When you go to a travel site like Expedia Inc (NASDAQ:EXPE), Travelocity, or Orbitz Worldwide, Inc. (NYSE:OWW) to book a trip, the websites will often offer travel packages complete with airfare, rental car, and hotel lodging. And they do this for a good reason. Not only do the booking sites make more money through more sales, but they also know travelers often require multiple purchases to fulfill their travel experience. This is a lesson for investors looking to play a rebound in both business and leisure travel. By making investments across multiple travel segments, investors can diversify their risk while maintaining an overall orientation towards a bullishness on travel.
There’s a lot to look at in the airline industry with a wave of mergers allowing for fare increases and fee increases. Legacy carriers are beginning to shake off the image of bankruptcy and are posting solid profits once again, while rivals such as Southwest Airlines Co. (NYSE:LUV) continue expansion and discount carriers like Spirit Airlines Incorporated (NASDAQ:SAVE) show just what passengers will endure to get a cheaper fare.
My pick in this sector is Delta Air Lines, Inc. (NYSE:DAL) as it provides exposure to both business and leisure travel on a massive scale. A worldwide network of both Delta flights and SkyTeam partner flights gives investors the ability to benefit from both U.S. travel demand and worldwide growth. When it comes to moving in this industry, Delta isn’t standing still either. In a move to attract more business travelers, Delta purchased a 49 percent equity stake in Virgin Atlantic to provide more flights to London Heathrow from Delta Air Lines, Inc. (NYSE:DAL)’s recently renovated New York operations.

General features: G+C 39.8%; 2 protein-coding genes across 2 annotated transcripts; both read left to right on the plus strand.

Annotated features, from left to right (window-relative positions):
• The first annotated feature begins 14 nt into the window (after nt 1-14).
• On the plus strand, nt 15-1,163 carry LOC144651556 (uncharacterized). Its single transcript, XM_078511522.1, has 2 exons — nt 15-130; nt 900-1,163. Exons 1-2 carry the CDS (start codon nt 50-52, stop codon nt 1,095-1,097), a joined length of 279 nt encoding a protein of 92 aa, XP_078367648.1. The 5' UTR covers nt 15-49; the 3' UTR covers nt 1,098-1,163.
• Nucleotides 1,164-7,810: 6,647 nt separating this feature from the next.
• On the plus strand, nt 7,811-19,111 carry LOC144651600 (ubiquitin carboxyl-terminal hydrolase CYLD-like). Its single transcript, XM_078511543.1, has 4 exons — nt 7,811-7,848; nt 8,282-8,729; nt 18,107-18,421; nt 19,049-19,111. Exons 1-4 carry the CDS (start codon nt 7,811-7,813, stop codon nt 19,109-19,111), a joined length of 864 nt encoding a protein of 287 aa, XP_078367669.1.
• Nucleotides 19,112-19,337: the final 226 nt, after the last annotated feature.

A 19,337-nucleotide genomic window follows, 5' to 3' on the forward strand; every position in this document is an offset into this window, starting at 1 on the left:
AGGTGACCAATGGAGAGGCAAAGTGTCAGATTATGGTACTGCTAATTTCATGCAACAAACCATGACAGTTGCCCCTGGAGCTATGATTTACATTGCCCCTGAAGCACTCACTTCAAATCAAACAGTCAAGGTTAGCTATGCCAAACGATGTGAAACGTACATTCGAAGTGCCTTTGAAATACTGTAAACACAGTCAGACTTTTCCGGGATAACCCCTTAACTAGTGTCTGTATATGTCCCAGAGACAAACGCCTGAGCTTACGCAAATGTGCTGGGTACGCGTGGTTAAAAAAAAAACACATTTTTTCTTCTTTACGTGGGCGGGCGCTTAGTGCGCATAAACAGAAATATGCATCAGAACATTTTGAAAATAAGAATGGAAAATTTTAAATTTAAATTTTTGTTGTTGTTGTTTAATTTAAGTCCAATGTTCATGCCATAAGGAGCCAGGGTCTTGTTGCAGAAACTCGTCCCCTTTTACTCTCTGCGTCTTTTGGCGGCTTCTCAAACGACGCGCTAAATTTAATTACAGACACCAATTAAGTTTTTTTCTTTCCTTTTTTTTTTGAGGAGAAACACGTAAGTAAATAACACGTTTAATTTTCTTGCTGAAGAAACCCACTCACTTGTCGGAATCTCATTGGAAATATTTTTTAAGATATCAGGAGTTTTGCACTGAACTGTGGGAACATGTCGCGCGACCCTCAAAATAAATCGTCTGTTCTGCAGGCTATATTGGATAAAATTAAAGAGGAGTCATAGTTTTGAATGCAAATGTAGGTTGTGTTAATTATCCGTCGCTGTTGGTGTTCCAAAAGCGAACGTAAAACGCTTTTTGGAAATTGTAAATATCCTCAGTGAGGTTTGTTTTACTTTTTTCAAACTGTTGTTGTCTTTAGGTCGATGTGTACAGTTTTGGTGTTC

The airline is even trying to manage its fuel costs by purchasing an oil refinery. Although Delta Air Lines, Inc. (NYSE:DAL) will still be unable to control the actual cost of oil, the refinery purchase is expected to help the airline narrow the crack spread and is expected to save Delta Air Lines, Inc. (NYSE:DAL) $300 million annually.
When you get to your destination, there is a pretty good chance you will need to rent a car. In this way, air travel helps to fuel rental car demand as travelers need a mode of transportation at their destination. In this sector, there are three large rental car companies, of which only two are publicly traded. Privately owned Enterprise Holdings locks up the top spot but Hertz Global Holdings, Inc. (NYSE:HTZ) and Avis Budget Group Inc. (NASDAQ:CAR) are strong competitors in the field as well.
Earnings for both companies are expected to see strong increases over the next few years as demand picks up and reduced competition helps to fuel price increases. Hertz gained attention when Barron’s featured the company, suggesting its shares could rise 70 percent over the next few years. The trends that paint this positive picture for Hertz are similar to those that will be affecting Avis over the next few years.